Our Guide to the 6 Different Stages of Play

Our Guide to the 6 Different Stages of Play

Jan 9th 2020

Our Guide to the 6 Different Stages of Play

There’s something beautiful about watching kids play, laugh, and enjoy each other’s company. Whether they’re exploring at recess or playing on the neighborhood playground, this time of play is one of the most influential aspects of their development. Play is one of the best ways to learn anything, and with the help of recess and playgrounds, children gain an understanding of important social and developmental skills. Today, we’ll discuss social play in particular—take a look at our guide to the different stages of play to understand how this play develops social skills as the children grow!

Unoccupied Play

This stage of play begins at birth. The random, jerky movements of infants are their version of play. These movements help them gather awareness of their bodies, helping them understand how the different areas of their bodies move and do what they want. As the most basic type of play, unoccupied play allows complete freedom for a child to think, move, and imagine—it requires very little from you.

Recommended Toys: Child-friendly household objects

Independent Play

Also called solitary play, this is when your child plays alone, hardly paying attention to what other kids or adults are up to. Now you may think that this stage is simply when children play quietly in the corner, but it’s as active or quiet as your child’s temperament. However, encouraging this ability for your child to enjoy playing him or herself will help them discover solo comfortability.

Recommended Toys: Play kitchens, toddler-friendly playsets for imaginative play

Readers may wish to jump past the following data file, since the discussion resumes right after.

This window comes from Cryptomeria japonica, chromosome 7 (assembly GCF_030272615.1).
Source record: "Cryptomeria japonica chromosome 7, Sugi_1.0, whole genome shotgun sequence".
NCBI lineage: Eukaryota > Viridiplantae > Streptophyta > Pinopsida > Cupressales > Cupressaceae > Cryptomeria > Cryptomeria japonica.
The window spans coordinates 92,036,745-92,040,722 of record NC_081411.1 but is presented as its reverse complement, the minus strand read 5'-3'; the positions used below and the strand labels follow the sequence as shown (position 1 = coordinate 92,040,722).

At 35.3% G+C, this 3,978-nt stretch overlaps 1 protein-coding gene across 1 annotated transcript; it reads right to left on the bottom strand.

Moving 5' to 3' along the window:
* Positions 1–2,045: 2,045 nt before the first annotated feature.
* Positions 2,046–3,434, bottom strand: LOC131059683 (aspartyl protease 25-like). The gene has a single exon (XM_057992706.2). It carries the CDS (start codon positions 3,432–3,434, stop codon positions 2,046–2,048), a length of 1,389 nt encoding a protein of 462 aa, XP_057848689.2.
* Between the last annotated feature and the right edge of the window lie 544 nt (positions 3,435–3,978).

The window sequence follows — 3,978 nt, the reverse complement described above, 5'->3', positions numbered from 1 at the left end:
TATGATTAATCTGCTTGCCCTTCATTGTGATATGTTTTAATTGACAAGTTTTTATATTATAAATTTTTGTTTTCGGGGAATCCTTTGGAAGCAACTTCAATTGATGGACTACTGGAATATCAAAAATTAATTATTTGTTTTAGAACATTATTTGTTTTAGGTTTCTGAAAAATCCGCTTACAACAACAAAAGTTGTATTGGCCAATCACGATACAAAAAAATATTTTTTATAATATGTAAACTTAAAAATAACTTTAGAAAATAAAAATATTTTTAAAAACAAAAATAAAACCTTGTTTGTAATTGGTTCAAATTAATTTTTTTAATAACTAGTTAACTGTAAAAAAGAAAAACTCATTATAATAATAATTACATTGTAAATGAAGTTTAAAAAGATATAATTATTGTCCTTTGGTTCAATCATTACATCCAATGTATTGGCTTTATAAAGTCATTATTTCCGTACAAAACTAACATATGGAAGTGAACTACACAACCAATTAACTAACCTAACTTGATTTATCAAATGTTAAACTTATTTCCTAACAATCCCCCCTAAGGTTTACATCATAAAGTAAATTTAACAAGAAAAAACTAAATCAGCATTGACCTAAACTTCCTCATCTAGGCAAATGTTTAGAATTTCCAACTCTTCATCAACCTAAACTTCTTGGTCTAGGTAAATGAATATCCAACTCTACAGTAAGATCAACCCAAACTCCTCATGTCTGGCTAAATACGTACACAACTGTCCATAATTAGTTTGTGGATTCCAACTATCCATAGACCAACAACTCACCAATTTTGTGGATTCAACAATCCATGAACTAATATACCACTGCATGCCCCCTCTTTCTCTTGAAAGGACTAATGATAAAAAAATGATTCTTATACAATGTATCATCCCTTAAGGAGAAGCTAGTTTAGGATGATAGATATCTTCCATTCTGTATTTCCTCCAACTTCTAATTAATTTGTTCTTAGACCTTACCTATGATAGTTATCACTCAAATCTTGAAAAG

Onlooker Play

This next stage can be as short or as long as your child needs to get comfortable. In the simplest sense, onlooker play is when a child begins to watch other children (and even adults) play but does not play along with them. It’s truly all about observation as they try to figure out if they will be comfortable enough to join in.

Recommended Activities: Head to the local park and let them watch kids play in the sandbox or let the child watch what you like to do (gardening, puzzles, etc.)

Parallel Play

This is the stage that gets your child even closer to socializing with other children. The parallel idea of this stage comes from the idea that your child plays beside rather than with other children. If you want to get them closer to connecting with others, then be sure to provide them with the opportunity to do so.

Recommended Toys: Toys that they can easily share, tunnels, and low climbers

Associative Play

The fifth stage of play is when children finally begin to interact with one another during play, but not a large amount of it. This tends to be where playgrounds really come into play, as you’ll find a myriad of kids playing all around, but not necessarily playing with one another.

Recommended Toys: Art supplies, playgrounds in general

Cooperative Play

The final stage is that of cooperative play. As the final developmental stage, this is the sort of play that transcends childhood and plays an important role in a myriad of activities such as playing a sport, putting on a play, or working on a group project. When you’re watching kids at recess, this will be the sort of play where you’ll typically see a “leader” assigning roles to other children. It’s quite the sight to see!

Recommended Activities: Swing and slide playgrounds, Gaga ball pits, and more!

If you want to enhance and encourage the different stages of play in your child, turn to Discount Playground Supply. Whether you’re an educator or parent hoping to update your play space by adding Gaga Ball Pits, ADA swing sets, or sandboxes, we’ve got what you need. Take a look at our varied inventory now and watch your kid’s play comfortability flourish!